Ethiopian journalists look back fondly on the weeks before the 2005 election during which there was open debate and greater press freedom. The opposition surprised the regime in the election and thought it had won, a set of events like the 2007 election in Kenya and the 2008 election in Zimbabwe.
The opposition organized street protests and government forces responded by firing on the crowds and locking up thousands of opponents. The government shut down 14 newspapers accounting for a circulation of about 400,000 copies, leaving only a government press. The editors of the papers were charged with publication of false information, incitement of ethnic hatred and libel. Sixteen of the journalists were charged with treason, genocide and attempts to subvert the constitution, charges potentially carrying the death penalty.
Markos Mecuria, a bright young instructor at the university, remembers how hopeful he felt in the weeks leading up to the 2005 election. Politicians and the press actually were debating policy for the first time in Ethiopian history.
On the way back from tea he says he is not optimistic that the country will return soon to this level of freedom. The government has successfully divided the opposition by exploiting tribal divisions.
Markos and most of those at the workshop are Amharas, the tribe of one-fifth of Ethiopians and the ruling class during the reign of Halle Selassie from 1930-74 and the Derg that seized power from Selassie in 1974 and governed until 1990. The Derg presided over a disastrous period of famine, civil war and summary executions, known as the Red Terror. The current regime, headed by prime minister Meles Zenawi, took power 18 years ago. It is dominated by Tigrayans, a small northern tribe.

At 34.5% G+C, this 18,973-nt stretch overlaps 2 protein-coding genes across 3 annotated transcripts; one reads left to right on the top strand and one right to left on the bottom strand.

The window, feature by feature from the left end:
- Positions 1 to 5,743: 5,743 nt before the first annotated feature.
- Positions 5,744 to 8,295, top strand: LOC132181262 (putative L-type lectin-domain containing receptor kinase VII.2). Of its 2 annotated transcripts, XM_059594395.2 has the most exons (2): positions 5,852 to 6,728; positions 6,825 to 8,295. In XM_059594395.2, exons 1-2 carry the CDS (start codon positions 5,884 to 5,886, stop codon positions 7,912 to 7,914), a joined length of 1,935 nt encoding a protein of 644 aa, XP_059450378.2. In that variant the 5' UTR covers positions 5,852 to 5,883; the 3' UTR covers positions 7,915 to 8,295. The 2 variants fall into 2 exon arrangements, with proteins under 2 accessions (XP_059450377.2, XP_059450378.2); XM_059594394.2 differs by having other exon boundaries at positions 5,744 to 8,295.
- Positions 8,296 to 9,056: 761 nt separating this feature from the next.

Amharas formed the majority of the opposition CUD party in the 2005 election. Markos says that the current government divides the opposition by reminding Ethiopians of the Amharas' role in the Derg and the Red Terror.
Even if Markos yearns for more democracy and freedom, he is a strong nationalist who deeply resents the negative spin that he thinks the Western media put on his country.
A recent story in The Economist angers him. To me, the piece looks like remarkably good journalism. This isn't the parachute reporting. The reporter has traveled all around the country and devoted a large part of the story to positive developments.